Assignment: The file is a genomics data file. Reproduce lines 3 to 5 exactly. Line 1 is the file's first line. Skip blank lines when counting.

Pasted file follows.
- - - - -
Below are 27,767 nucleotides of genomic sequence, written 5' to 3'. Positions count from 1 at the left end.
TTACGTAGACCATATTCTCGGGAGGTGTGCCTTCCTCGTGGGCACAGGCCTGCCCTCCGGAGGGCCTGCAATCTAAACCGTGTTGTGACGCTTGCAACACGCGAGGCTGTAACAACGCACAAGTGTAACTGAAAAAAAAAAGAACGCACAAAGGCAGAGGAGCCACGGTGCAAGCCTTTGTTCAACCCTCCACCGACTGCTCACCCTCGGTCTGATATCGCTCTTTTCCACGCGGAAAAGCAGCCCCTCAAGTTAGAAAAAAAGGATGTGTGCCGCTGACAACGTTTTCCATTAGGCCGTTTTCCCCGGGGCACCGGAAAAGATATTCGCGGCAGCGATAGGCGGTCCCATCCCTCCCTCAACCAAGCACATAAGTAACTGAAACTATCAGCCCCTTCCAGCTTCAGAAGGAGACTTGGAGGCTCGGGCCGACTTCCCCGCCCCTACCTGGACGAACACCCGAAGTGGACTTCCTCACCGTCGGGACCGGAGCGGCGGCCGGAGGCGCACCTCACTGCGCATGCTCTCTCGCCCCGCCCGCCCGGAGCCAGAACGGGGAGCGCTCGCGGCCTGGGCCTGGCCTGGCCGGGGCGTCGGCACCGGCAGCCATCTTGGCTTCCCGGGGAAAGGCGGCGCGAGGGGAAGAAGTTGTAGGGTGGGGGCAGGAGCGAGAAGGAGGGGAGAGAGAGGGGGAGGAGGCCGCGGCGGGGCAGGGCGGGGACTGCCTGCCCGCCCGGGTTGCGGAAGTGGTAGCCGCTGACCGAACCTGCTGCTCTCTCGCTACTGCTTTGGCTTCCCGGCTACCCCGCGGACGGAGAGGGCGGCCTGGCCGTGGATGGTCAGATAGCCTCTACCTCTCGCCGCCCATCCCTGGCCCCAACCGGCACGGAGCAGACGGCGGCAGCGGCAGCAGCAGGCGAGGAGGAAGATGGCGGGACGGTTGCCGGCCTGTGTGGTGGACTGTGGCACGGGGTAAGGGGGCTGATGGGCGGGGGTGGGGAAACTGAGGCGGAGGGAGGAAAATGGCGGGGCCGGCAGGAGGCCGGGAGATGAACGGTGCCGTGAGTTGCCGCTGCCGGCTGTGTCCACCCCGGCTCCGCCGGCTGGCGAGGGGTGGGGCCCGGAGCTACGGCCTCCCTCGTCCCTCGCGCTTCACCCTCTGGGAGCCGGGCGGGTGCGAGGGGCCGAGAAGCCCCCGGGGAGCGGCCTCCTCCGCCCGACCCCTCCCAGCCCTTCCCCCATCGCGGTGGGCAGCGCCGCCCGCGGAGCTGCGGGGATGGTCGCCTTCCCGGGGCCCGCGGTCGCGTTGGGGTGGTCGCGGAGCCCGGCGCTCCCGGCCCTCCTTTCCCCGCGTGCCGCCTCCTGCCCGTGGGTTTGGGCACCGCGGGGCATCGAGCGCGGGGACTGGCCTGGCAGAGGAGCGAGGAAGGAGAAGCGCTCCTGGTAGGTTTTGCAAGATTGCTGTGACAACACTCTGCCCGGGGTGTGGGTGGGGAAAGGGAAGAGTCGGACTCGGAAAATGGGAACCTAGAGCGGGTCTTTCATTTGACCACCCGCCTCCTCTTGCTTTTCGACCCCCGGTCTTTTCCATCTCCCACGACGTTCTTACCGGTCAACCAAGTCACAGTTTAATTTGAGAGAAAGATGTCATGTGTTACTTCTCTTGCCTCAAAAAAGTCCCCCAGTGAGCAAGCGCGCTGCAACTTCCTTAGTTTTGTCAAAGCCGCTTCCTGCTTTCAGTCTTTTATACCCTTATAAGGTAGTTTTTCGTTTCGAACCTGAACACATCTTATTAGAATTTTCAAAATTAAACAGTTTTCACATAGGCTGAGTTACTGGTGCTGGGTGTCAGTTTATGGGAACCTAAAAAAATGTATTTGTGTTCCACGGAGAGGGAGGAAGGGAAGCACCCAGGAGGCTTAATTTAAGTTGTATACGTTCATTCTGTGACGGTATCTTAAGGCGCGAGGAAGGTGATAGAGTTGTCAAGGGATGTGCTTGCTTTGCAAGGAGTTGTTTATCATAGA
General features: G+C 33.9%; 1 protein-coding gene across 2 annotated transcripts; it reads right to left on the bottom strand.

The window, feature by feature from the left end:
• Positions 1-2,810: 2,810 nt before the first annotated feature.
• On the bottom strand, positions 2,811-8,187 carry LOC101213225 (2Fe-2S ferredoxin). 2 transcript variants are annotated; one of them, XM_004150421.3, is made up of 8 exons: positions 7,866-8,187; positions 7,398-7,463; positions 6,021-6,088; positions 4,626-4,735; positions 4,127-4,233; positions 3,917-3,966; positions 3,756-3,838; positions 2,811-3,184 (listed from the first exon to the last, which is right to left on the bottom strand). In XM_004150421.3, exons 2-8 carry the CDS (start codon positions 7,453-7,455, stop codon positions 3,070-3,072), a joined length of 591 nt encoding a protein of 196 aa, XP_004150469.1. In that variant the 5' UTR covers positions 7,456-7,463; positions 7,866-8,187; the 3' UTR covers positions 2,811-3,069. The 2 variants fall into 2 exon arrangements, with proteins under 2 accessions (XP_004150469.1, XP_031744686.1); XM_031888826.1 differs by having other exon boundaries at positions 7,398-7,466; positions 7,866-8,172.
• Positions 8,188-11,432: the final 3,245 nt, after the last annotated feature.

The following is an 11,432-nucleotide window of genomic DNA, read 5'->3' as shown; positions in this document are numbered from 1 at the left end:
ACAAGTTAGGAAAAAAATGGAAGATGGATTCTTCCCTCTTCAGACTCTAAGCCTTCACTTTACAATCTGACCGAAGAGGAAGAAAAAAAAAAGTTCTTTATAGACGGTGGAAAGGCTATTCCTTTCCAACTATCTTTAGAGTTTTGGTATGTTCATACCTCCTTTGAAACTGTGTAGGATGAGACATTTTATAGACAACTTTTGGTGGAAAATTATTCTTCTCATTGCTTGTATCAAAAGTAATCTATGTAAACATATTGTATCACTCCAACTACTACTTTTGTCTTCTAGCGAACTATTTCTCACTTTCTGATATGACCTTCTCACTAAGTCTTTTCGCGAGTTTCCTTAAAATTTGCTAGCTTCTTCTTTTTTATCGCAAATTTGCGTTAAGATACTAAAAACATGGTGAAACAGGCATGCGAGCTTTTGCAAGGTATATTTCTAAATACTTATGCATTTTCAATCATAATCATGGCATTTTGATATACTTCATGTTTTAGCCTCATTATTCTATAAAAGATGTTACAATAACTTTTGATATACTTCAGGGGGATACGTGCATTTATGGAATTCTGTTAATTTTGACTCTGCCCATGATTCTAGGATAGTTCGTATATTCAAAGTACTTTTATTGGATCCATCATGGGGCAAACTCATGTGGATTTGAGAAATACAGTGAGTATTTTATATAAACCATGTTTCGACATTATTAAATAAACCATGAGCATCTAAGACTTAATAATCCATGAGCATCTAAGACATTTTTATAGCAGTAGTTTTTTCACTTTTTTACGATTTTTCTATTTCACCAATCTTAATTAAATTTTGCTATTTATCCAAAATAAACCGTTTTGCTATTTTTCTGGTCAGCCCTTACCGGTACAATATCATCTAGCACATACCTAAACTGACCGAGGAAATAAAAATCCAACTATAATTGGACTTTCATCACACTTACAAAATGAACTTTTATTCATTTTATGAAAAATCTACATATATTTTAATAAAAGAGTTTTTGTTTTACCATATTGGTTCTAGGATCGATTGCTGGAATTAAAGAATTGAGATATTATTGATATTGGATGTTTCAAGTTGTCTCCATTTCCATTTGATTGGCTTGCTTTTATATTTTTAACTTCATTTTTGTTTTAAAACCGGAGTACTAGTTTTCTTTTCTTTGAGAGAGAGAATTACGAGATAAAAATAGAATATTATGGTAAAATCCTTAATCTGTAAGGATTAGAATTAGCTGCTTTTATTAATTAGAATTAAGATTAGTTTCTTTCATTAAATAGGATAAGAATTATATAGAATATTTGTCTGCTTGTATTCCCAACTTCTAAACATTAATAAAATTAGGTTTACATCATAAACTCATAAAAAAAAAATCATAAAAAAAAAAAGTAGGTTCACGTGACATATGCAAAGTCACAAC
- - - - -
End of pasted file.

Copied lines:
General features: G+C 33.9%; 1 protein-coding gene across 2 annotated transcripts; it reads right to left on the bottom strand.

The window, feature by feature from the left end:
• Positions 1-2,810: 2,810 nt before the first annotated feature.